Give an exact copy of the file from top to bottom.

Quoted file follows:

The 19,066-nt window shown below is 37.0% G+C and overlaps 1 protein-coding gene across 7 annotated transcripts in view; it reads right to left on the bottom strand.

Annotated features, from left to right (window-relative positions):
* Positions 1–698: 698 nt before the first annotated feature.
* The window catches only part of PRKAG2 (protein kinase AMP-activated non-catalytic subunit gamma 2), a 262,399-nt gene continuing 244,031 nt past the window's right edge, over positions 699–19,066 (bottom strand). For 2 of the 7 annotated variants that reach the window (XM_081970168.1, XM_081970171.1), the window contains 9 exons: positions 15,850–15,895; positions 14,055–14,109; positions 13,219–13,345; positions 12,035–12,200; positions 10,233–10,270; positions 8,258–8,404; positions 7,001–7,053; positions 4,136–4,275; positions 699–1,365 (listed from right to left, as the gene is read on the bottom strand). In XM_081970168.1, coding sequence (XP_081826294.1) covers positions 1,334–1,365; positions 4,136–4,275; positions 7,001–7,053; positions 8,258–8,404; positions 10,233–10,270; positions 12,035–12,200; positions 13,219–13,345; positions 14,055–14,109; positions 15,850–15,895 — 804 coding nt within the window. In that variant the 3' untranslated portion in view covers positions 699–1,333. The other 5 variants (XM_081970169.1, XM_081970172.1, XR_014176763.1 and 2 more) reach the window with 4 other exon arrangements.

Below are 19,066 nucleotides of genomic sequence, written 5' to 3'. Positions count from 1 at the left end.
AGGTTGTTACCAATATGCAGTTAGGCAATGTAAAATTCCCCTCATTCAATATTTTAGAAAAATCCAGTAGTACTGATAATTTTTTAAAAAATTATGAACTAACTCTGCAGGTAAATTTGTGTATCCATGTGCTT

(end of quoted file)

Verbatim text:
The 19,066-nt window shown below is 37.0% G+C and overlaps 1 protein-coding gene across 7 annotated transcripts in view; it reads right to left on the bottom strand.

Annotated features, from left to right (window-relative positions):
* Positions 1–698: 698 nt before the first annotated feature.
* The window catches only part of PRKAG2 (protein kinase AMP-activated non-catalytic subunit gamma 2), a 262,399-nt gene continuing 244,031 nt past the window's right edge, over positions 699–19,066 (bottom strand). For 2 of the 7 annotated variants that reach the window (XM_081970168.1, XM_081970171.1), the window contains 9 exons: positions 15,850–15,895; positions 14,055–14,109; positions 13,219–13,345; positions 12,035–12,200; positions 10,233–10,270; positions 8,258–8,404; positions 7,001–7,053; positions 4,136–4,275; positions 699–1,365 (listed from right to left, as the gene is read on the bottom strand). In XM_081970168.1, coding sequence (XP_081826294.1) covers positions 1,334–1,365; positions 4,136–4,275; positions 7,001–7,053; positions 8,258–8,404; positions 10,233–10,270; positions 12,035–12,200; positions 13,219–13,345; positions 14,055–14,109; positions 15,850–15,895 — 804 coding nt within the window. In that variant the 3' untranslated portion in view covers positions 699–1,333. The other 5 variants (XM_081970169.1, XM_081970172.1, XR_014176763.1 and 2 more) reach the window with 4 other exon arrangements.

Below are 19,066 nucleotides of genomic sequence, written 5' to 3'. Positions count from 1 at the left end.
AGGTTGTTACCAATATGCAGTTAGGCAATGTAAAATTCCCCTCATTCAATATTTTAGAAAAATCCAGTAGTACTGATAATTTTTTAAAAAATTATGAACTAACTCTGCAGGTAAATTTGTGTATCCATGTGCTT